Afro Celt Sound System returned in 2010, after a five-year-break, with Capture. A career-spanning double CD, which cherry-picked from the collective’s five acclaimed studio albums, the 25 tracks are divided into songs (Verse) and instrumentals (Chorus). All the tracks are beautifully re-mastered to lend the sound a new warmth and allow the dynamics to emerge as originally intended.

By the time of their debut in 1996, cross-fertilization was already the musical vernacular of our era. But Afro Celt Sound System emerged from a profound realization of the connections between ancient and modern. They weren’t dabbling, using ethnic sounds for color or exoticism. They were creating an electro-charged global fusion that promised a new musical relationship, one born from collaboration, drawing from ancient heritages wedded to modern electronics. The evidence is here on Capture, from the opening electro-African-Indian-aire of “Lagan” to the closing dervish of “Whirly 2.”

The Afro Celts pushed world music to the extremes, but they also challenged their own concepts, bringing in distinctive contemporary vocalists to spin their music in new directions. Sinead O’Connor appears here on the passionate lament, “Release” and Peter Gabriel on the buoyant “When You’re Falling.” When Robert Plant stormed the ramparts of “Life Begin Again,” they echoed Led Zeppelin’s “Battle of Evermore,” only with a pounding African groove.

If movies start rolling in your head as you listen to Afro Celt Sound System, you’re not the only one. Their combination of epic instrumentals and poignant, sometimes heart-breaking songs put them on the radar of film directors and music supervisors from Hollywood to Bollywood. Several tracks on Capture have been to the movies. “Chosen” was part of their score for ‘Hotel Rwanda.’ Martin Scorsese picked “Dark Moon” for ‘Gangs of New York’ while Pedro Almodovar deployed “Whirly 2” in ‘Live Flesh.’ Stigmata, Duma, Tristan & Isolde the list goes on. Film directors see what listeners feel in Afro Celt Sound System, music of panoramic vistas and deep emotions.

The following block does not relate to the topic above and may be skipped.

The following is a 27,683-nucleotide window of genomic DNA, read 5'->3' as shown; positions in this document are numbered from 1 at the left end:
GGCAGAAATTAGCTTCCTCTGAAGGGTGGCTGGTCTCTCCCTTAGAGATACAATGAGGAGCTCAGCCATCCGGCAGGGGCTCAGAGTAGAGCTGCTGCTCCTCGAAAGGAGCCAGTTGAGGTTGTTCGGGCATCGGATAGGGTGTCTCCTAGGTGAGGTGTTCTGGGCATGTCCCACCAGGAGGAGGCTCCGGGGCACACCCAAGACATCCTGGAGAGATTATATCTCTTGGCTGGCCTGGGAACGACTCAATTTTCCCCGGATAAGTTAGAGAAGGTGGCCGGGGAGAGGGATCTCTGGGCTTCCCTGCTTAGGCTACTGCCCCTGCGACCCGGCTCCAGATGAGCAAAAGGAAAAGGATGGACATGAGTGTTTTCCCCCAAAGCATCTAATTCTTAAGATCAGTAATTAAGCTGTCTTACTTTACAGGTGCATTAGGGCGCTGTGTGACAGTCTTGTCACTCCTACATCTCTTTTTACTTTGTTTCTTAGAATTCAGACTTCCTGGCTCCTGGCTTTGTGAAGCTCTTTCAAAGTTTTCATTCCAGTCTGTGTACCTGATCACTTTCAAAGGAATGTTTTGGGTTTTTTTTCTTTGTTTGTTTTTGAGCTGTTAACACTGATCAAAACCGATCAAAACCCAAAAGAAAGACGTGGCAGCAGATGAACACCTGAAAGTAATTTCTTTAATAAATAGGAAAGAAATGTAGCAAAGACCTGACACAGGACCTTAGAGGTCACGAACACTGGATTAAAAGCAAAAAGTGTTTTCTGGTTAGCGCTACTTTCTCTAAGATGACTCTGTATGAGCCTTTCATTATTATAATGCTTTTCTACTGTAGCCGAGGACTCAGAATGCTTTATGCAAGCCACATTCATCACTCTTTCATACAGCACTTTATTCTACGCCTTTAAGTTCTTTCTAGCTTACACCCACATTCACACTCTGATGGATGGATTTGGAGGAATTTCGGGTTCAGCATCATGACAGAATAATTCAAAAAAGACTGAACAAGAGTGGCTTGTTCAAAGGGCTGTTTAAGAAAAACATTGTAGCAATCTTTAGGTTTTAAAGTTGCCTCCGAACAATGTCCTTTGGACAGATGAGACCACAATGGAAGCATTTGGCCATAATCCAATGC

Capture celebrates 15 years of exhilarating music from Afro Celt Sound System

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Release Date : July 25, 2010
Artists : Afro Celt Sound System, N'Faly Kouyaté
label : Real World
Format : CD

This collective shows how fusion should be done.
On paper, the combination of Irish bodhrans and uilleann pipes with West African djembes and koras and studio electronics may sound like a gimmick, but the band has consistently found an inner logic that has allowed the to combine these diverse musical threads with stunning results over six albums. …pure tones of regular singer Iarla O’Lionaird in a consistently rewarding set that ventures from steaming rhythmic thrills to lyrical repose.
Limelight (UK)
…beautifully packaged and shrewdly programmed collection
Watching the Afro Celt Sound System in action again after a prolonged break, at the Hebridean Celtic Festival in Lewis this summer, i was struck how fresh, current and wholesome they remained. Iarla O’Lionaird’s voice still remains mysteriously evocative, surreptitiously soaring from the shadows through exhilarating bursts of Johnny Kalsi’s various percussion exhibitions or James McNally’s flute or Mike McGoldrick, Ronan Browne and Emer Mayock’s uillean pipes or Moussa Sissokho’s hypnotic talking drum or the lovely kora outbreaks from Kauwding Cissokho and N’faly Kouyate….James McNally and Martin Russell have compiled a beautifully packaged and shrewdly programmed collection that proudly showcases a keynote band for the modern era. Let’s hope it fires youthful imaginations sufficiently to explore the further plentiful multi-cultural possibilities still lurking out there.
fRoots Magazine (UK)
This career-spanning retrospective sounds glorious.
Listening to their latest release, Capture was a wonderful eclectic walk down memory lane, and a reminder of how exciting music can be when it truly bends boundaries. Some of the epic tracks on this ‘best of’ are so modern they’re almost futuristic. …the rhythms are infectious, the words have real heart and that mix of Irish and West African sweeps you away almost like the best spiritual music can. This career-spanning retrospective sounds glorious.